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Gov’t committed to foster digitization

The government has reaffirmed its commitment to formulate, implement laws and policies that support digitization, and create an enabling environment for the uptake of ICTs in the country and among the youth for the achievement of Sustainable Development Goals (SDGs).

Ministry of ICT, Innovation and Youth Affairs Chief Administrative Secretary (CAS) Maureen Mbaka said that these policies include the National ICT Policy, the Kenya’s Digital Economy Blueprint for Africa which was launched at the Smart Africa Summit in Rwanda in 2019 and the Draft Digital Economy Strategy for Kenya which is a five-year implementational roadmap to operationalise the Digital Economy Blueprint.

Speaking virtually on Monday during the National Council of NGOs consultative meeting on governance and sustainable development, Ms Mbaka said that NGOs play a critical role in reaching out to the vulnerable in society and challenged them to ensure that these people are not marginalised as the world migrates to the digital era.

She said that the Covid-19 pandemic is generating an unprecedented crisis that threatens progress towards achieving the Sustainable Development Goals.

The National Council of NGOs Chairperson Samuel Githinji speaking during a National consultative meeting on governance and sustainable development. Photo by Joseph Ng’ang’a

The CAS explained that according to the World Bank report titled ICT Competitiveness in Africa, Kenya is one of the leading countries in ICT development in Africa alongside Morocco and Nigeria.

“Kenya is, therefore, a leader in digitalization in both private and public sectors with a growth of roughly 25 per cent in internet penetration in the periods 2001 to 2016. Further to this, Kenya’s digital economy has been advancing with the growth of ICT as a development pillar in the country’s comprehensive development strategy or the Vision 2030,” she explained.

She said that the Digital Economy blueprint recognises five fundamental pillars as catalysts for a robust Digital Economy.  These are: Digital Government; Digital Business; Infrastructure; Innovation Driven Entrepreneurship and Digital Skills and Values.

“The Digital Economy Blueprint and the Digital Economy Strategy both recognise the cross-cutting issues necessary to support the five pillars, one of them being the existence of a Data Protection framework.  For these reasons, the ICT Cabinet Secretary Mr. Joe Mucheru enacted the Data Protection Act in November 2019,” she explained.

She added that to enable the implementation of the Data Protection Act and to guide on compliance, a taskforce was gazzetted in January 2021, to develop Data Protection Regulations.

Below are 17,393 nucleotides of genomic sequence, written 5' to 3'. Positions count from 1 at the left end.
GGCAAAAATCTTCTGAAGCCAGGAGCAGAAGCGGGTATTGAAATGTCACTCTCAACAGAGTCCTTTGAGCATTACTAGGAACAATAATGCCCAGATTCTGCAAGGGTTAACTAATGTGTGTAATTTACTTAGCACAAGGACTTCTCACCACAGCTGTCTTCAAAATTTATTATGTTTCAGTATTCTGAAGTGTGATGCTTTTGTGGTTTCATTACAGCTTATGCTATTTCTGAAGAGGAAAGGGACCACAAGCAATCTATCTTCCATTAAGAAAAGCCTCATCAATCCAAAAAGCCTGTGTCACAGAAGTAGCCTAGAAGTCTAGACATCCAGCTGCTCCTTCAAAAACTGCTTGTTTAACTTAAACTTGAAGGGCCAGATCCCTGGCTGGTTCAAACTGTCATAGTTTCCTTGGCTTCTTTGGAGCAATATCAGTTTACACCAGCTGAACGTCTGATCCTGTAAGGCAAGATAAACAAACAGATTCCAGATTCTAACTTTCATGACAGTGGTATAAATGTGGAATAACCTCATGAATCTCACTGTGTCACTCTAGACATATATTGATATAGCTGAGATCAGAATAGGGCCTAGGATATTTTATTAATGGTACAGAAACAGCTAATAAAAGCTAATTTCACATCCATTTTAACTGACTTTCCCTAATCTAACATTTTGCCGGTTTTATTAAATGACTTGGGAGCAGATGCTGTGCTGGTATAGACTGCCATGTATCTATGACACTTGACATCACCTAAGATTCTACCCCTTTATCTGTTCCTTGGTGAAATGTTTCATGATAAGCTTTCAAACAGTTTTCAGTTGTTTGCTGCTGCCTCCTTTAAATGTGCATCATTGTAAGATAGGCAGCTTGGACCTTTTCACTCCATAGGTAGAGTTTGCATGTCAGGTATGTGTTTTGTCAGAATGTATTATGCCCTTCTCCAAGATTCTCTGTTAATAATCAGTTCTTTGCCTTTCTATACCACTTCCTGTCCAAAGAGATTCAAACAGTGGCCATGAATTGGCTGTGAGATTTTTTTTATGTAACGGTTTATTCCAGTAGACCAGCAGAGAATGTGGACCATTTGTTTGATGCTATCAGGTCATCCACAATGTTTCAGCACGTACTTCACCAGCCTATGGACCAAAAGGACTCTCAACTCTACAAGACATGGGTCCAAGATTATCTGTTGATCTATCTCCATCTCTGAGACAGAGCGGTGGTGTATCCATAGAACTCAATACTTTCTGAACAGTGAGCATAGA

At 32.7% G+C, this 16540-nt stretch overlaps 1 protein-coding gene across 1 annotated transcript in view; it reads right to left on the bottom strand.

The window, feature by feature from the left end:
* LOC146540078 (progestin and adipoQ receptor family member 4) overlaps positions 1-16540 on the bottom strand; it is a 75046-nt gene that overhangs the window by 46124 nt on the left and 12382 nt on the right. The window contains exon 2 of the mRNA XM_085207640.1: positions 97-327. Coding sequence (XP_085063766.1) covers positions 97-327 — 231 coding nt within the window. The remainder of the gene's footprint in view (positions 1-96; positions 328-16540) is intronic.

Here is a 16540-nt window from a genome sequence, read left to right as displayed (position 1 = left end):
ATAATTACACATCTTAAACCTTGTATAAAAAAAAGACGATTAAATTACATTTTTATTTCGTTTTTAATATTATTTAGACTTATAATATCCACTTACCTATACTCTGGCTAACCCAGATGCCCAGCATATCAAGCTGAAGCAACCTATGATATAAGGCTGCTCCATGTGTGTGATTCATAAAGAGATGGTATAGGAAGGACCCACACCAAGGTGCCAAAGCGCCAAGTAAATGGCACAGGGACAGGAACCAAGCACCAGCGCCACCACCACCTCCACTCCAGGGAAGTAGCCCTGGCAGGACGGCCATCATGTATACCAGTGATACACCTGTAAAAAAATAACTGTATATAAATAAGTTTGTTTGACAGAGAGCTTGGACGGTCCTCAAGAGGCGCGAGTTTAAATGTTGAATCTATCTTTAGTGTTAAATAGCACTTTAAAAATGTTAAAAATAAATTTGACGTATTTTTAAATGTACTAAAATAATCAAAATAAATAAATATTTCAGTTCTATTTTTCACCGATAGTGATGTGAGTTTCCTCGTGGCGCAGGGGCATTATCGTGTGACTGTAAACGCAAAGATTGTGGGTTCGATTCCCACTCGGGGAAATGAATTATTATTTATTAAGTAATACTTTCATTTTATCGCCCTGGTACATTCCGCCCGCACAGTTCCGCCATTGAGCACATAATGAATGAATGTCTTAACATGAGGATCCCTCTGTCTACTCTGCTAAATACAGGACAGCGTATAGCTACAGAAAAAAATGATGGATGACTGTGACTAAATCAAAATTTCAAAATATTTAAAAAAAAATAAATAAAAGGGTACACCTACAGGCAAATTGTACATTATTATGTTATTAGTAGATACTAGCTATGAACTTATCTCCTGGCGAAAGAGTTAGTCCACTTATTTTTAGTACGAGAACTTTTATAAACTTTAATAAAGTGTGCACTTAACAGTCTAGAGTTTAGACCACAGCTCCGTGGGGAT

“This taskforce has since developed three sets of regulations that will see the practical implementation of the Data Protection Act. The first are the General Regulations that set out the procedure that will be adopted by the Office of the Data Commissioner in registering Data Controllers and Data Processors as per the Data Protection Act,” disclosed Ms Mbaka.

The CAS said that with advanced technological developments comes the need for privacy, which is a fundamental human right recognised in the UN Declaration of Human Rights.

“The Kenyan Constitution heralds the specific right to the protection of personal data where a person has the right to not have their information relating to their family or private affairs unnecessarily acquired or revealed and the privacy of their communications infringed,” she explained.

Ms Mbaka said that the cyber protection laws in Kenya are enshrined in the constitution and include: Computer Misuse and Cybercrimes Act, No. 5 of 2018 which provides for offences relating to computer systems such an unauthorised access or interference, cyber espionage, cyber harassment, cybersquatting, phishing and cyber terrorism. It contains provisions to enable timely and effective detection, prohibition, prevention, response, investigation and prosecution of computer and cybercrimes; and facilitate international co-operation in dealing with computer and cybercrime matters.

She added that the Kenya Information and Communications-Consumer Protection-Regulations, 2010 which was passed to protect consumers of ICT services and products set out the rights and obligations of consumers as well as the safeguards that licensed telecommunication service providers should put in place to protect consumer rights. The Regulations require service providers to take appropriate technical and organisational measures to safeguard the security of its services.

“Due to the increased cyber threats against banks, the Central Bank of Kenya issued Guidelines to create a safer and more secure cyberspace and establish a coordinated approach to the prevention and combating of cybercrime. The Guidelines set out the minimum standards that Payment Service Providers should adopt to develop effective cyber-security governance and risk management frameworks,” she said.

The National Council of NGOs Chairperson Samuel Githinji said that in the past the country has experienced tension during the elections period insisting that embracing technology in the electioneering process will improve credibility in the process and thus lead to a free and fair general election.

Githinji said that they are encouraged by the government’s commitment to the legislative and governance reforms which will pave the path for new opportunities and enhance transparency and openness in its operations.

By Joseph Ng’ang’a

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